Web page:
[BCAB] Office versions

Alan Booth a.t.booth at btinternet.com
Sat May 18 08:42:13 BST 2013


Hi Wendy

I've been using Office 2010 for a couple of years now and overall it is
accessible.  However, as an avid Excel user, I find it much less responsive
than 2003's version of Excel.  It is useable but not as responsive as the
earlier version.

Good Luck

Alan



-----Original Message-----
From: Bcab [mailto:bcab-bounces at lists.bcab.org.uk] On Behalf Of M Lakhani
Sent: 18 May 2013 04:07
To: BCAB Discussion List
Subject: Re: [BCAB] Office versions

I've used office enterprise 2007 & 2010 for quite a while with jaws ,
zoomtext & NVDA without any problems ! Apart from Access, the program's are
accessible , once you get the hang of ribbons ! Essentially the ribbons are
just like items on the top  menu! Press Alt to go to the ribbons ! The menus
are divided into tabs, & it's the arrow keys to move between tabs left or
right! To go to an item on a tab, press the down key, then left & right keys
again...& so on!  Use the up arrow key to go to the previous level, & the
Alt or Esc to exit the ribbons! You use Alt+f to go to the file menu, &
alt+e, alt+I etc also work, but this isn't obvious at first, & isn't needed
much if you're familiar with ribbons & the keyboard shortcuts to your access
tech!  Seriously I actually prefer it over 2003 now once I got the hang of
it!
You get sharper colours, templates, macros, plus more layouts, better
options to make your document more accessible , better support for PDF
conversion of word , excel , PowerPoint etc, plus the ability to have better
support for newer Braille displays! You also get the option to install third
party plug ins for additional functionality in academic or business
settings, more document collaboration services, & your documents are even
rendered better when you send it to someone on a smart phone or tablet! It
also means that when someone sends you a document from a newer version of
office, you're able to render its contents painlessly without the need to
use time consuming or complicated work arounds that may either be inherently
inaccessible or compromise document security / integrity! Speaking of
security , the later versions are definitely better hands down, & document
recovery is also smarter!
If you're on Windows 7, office 2007 & 2010 both work! For Win 8, office 2010
is better - haven't used office 2013 much but if anyone has, please share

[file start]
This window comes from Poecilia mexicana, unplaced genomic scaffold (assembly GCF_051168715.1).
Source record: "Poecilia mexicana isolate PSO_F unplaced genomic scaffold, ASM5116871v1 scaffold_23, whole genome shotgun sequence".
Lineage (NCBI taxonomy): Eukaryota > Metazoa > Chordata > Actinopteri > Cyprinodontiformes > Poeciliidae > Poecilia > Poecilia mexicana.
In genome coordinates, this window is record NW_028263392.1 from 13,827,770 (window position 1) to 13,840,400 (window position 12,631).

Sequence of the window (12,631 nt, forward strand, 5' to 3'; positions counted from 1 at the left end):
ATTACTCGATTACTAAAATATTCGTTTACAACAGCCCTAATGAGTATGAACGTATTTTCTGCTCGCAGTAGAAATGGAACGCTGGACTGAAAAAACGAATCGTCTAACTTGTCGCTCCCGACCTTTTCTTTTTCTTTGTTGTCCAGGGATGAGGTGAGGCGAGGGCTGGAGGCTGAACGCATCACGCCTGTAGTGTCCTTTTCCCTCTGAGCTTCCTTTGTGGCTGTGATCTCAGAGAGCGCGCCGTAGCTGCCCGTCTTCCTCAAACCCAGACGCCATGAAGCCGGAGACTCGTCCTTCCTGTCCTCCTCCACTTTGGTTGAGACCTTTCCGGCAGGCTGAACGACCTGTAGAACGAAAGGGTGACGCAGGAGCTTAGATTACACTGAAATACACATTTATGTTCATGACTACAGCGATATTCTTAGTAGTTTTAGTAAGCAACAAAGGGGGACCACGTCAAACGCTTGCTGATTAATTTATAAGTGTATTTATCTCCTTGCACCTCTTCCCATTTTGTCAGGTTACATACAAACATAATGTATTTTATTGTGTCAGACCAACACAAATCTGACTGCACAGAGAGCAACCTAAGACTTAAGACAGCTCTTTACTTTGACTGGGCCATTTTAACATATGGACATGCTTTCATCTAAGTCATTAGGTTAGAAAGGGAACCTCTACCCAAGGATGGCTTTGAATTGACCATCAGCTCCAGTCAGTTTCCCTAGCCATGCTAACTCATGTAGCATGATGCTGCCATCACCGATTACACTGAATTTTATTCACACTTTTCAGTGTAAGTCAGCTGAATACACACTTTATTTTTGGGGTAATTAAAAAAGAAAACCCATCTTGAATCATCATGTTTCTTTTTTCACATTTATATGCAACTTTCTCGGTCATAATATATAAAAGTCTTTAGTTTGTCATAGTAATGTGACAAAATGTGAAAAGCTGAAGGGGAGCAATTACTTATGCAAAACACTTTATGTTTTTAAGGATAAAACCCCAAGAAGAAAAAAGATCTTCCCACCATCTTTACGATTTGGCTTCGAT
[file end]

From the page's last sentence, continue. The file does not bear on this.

the love :)

HTH
Muzz 
            

Sent from my iPhone

On 17 May 2013, at 21:59, "David Griffith" <d.griffith at btinternet.com>
wrote:

> Me too.
> I will s tick with 2003 a s long as I can. 
> I have 2007 on my Netbook and so far hate it.
> I find the ribbons too much hard work though if I stuck at it I 
> suppose it would get easier eventually.
> 
> 
> 
> David Griffith
> 
> -----Original Message-----
> From: Bcab [mailto:bcab-bounces at lists.bcab.org.uk] On Behalf Of 
> Richard Godfrey-McKay
> Sent: 17 May 2013 21:00
> To: 'BCAB Discussion List'
> Subject: Re: [BCAB] Office versions
> 
> Wendy, I understood that Office 2003 was the version favoured by many 
> totally blind people.  It's what I use, and I certainly haven't 
> learned of any advantages in upgrading.  That may change, I suppose, if
support goes
> and it won't work with other upgraded parts of a PC.   
> 
> 
> Richard
> 
> Richard Godfrey-McKay
> 
> Telephone: 01738-445 880
> 
> Mobile: 07791 452 593
> 
> 
> 
> 
> -----Original Message-----
> From: Bcab [mailto:bcab-bounces at lists.bcab.org.uk] On Behalf Of Wendy 
> Sharpe
> Sent: 17 May 2013 20:55
> To: 'Bcab'
> Subject: [BCAB] Office versions
> 
> At present I have Office 2003 basic, which just contains Outlook, Word 
> and Excel.  I don't need anything more, so wonder which version of 
> Office is best for upgrading.  I would be interested to hear of 
> anyone's experiences with later versions of Office, particularly from
totally blind users.
> 
> Wendy
> 
> 
> --
> To find out more about BCAB and the benefits that membership can 
> bring, please visit our website:
> http://www.bcab.org.uk/
> 
> To manage your subscription to the BCAB mailing list, please visit our
> website:
> http://www.bcab.org.uk/bcab-discussion-list/
> 
> To discuss matters relating to the mailing list, please email 
> moderator at bcab.org.uk.
> 
> 
> --
> To find out more about BCAB and the benefits that membership can 
> bring, please visit our website:
> http://www.bcab.org.uk/
> 
> To manage your subscription to the BCAB mailing list, please visit our
> website:
> http://www.bcab.org.uk/bcab-discussion-list/
> 
> To discuss matters relating to the mailing list, please email 
> moderator at bcab.org.uk.
> 
> 
> --
> To find out more about BCAB and the benefits that membership can bring,
please visit our website:
> http://www.bcab.org.uk/
> 
> To manage your subscription to the BCAB mailing list, please visit our
website:
> http://www.bcab.org.uk/bcab-discussion-list/
> 
> To discuss matters relating to the mailing list, please email
moderator at bcab.org.uk.

--
To find out more about BCAB and the benefits that membership can bring,
please visit our website:
http://www.bcab.org.uk/

To manage your subscription to the BCAB mailing list, please visit our
website:
http://www.bcab.org.uk/bcab-discussion-list/

To discuss matters relating to the mailing list, please email
moderator at bcab.org.uk.





More information about the Bcab mailing list